If by “immediate” Justice Dr. Zein Kebonang meant close of business on Thursday, the Office of the President would by now have received the copy of a judgement in which the MFDP and PPADB are said to have purposely colluded to improperly award a lucrative tender to a company owned by a prominent Gaborone businessman.
Ruling on the matter on Wednesday morning, Kebonang made an order directing the Registrar and Master of the High Court to bring the judgement to the “immediate attention” of the Permanent Secretary to the President, Carter Morupisi. Cataloguing a laundry list of improper conduct on the part of the ministerial tender committee (MTC) and PPADB itself, the judge found that at every stage of the process, Zambezi Motors was improperly favoured over Varsha Enterprise. The former is owned by Ishmael Nshakazhogwe while the latter is owned by Said Jamali, both deep-pocketed businessmen with numerous commercial interests. Zambezi and Varsha responded to a tender to lease office accommodation in Gaborone to Accountant General, an MFDP department.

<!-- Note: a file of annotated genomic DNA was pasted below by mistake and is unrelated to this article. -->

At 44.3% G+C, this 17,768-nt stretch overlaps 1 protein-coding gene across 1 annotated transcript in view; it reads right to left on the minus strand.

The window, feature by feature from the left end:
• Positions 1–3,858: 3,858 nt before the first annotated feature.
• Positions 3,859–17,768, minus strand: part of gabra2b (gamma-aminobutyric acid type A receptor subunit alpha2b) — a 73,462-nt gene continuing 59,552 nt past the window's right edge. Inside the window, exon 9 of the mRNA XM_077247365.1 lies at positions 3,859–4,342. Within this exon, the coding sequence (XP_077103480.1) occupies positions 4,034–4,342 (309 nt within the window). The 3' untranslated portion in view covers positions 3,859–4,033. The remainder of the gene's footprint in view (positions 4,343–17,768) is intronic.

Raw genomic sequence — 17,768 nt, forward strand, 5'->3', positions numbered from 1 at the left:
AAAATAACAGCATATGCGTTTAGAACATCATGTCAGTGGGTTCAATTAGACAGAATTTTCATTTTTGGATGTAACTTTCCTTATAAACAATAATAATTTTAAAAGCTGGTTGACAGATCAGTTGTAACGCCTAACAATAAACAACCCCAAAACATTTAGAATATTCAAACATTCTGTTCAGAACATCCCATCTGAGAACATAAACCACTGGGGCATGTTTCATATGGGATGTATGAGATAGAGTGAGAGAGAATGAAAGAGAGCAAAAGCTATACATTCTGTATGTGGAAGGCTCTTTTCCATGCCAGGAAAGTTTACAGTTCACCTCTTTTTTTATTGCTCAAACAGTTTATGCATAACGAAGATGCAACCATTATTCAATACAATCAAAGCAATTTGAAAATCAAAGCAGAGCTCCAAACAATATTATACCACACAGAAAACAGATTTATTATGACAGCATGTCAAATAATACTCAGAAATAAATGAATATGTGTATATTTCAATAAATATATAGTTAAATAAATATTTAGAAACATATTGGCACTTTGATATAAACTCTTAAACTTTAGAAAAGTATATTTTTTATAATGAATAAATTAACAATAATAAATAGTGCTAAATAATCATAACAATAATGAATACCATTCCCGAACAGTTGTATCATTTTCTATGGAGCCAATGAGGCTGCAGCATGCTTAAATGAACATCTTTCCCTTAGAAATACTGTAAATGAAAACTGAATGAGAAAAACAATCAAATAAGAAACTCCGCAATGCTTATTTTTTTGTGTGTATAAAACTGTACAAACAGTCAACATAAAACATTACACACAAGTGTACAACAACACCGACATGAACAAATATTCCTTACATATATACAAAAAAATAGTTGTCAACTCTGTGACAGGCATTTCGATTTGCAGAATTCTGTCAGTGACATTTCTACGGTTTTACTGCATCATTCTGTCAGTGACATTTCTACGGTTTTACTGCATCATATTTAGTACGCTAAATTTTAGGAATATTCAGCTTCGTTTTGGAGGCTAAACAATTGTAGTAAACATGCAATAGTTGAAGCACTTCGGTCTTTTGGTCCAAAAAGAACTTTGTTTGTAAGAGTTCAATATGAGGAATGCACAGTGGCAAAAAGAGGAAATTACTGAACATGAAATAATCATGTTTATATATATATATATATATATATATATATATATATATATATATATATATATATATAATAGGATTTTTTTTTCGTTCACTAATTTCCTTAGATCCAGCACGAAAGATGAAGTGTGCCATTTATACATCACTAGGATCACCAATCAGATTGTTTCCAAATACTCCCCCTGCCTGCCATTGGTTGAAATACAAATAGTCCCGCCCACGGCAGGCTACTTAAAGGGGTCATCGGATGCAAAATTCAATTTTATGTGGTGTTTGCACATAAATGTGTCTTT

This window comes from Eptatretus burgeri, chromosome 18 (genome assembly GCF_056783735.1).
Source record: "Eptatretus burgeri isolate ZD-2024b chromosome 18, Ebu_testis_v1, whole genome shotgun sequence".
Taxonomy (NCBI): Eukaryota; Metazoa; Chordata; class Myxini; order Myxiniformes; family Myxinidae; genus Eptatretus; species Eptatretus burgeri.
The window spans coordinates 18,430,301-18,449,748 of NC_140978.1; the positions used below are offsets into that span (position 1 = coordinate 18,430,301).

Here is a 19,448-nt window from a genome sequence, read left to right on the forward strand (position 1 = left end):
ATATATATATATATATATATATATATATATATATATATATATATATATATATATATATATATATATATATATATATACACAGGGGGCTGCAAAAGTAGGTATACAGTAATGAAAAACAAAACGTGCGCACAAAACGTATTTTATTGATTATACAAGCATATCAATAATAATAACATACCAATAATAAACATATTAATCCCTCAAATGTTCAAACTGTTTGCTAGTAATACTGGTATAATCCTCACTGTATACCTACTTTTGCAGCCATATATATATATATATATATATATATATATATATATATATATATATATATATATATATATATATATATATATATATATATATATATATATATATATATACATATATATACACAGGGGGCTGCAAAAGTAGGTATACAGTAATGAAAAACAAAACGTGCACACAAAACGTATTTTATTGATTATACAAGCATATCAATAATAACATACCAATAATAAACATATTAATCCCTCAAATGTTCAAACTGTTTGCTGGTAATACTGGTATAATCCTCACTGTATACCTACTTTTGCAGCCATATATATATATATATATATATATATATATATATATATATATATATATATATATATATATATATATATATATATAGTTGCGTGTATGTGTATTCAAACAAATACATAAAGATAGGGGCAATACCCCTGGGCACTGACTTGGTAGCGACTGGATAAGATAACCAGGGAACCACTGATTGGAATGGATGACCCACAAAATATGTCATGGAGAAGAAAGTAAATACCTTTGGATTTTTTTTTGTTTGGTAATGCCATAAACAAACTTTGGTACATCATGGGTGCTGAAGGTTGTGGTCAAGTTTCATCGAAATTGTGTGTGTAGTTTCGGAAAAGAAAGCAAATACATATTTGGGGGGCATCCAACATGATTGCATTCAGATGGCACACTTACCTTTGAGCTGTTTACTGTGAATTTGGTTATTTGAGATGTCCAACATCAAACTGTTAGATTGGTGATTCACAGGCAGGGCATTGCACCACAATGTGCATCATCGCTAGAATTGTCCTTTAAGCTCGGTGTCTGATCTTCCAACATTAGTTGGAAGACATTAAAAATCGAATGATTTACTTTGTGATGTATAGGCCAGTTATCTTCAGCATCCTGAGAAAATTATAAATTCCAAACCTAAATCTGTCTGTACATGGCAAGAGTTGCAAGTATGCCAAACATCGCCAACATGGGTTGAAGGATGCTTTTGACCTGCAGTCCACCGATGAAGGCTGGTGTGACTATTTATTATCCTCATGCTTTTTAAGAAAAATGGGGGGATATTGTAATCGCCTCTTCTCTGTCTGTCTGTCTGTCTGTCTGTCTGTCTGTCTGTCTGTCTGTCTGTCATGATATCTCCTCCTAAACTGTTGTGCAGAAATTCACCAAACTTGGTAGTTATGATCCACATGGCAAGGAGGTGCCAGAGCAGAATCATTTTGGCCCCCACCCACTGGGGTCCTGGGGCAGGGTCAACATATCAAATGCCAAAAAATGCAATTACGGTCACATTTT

The court found that while it had inadequate space, Zambezi quoted an above-market rate for its buildings which had a number of defects uncovered by a fit-for-purpose inspection. The latter buildings also had no stand-by power generator as specified in the invitation to tender (ITT). The latter was a contingency power supply measure for when the Botswana Power Corporation grid gave out. On the other hand, Varsha met was offering the required space at a cheaper rate and its building had a generator. Way after the tendering had closed and after both tenders had been evaluated, the MFDP initiated written communication with Zambezi under the hand of Jacob Momene, the Deputy Permanent secretary (Corporate Services). The latter asked the company if it would consider reconfiguring its bid but didn’t extend similar courtesy to its competitor, Varsha.
Having reviewed the evidence before him, Justice Kebonang adjudged the MFDP’s MTC and PPADB to have “predetermined” the winner against what procurement law prescribes. In positive response to Varsha’s prayer, he reversed the MTC’s decision and awarded the contract to the company. On account of what he deemed to have been persistent “bias” against Varsha, the judge said that the ministry and the Board cannot be reasonably to be fair were they to make a final decision on the matter.
Sending a copy of the judgement to OP almost guarantees that it will reach an authority higher than Morupisi ÔÇô President Ian Khama.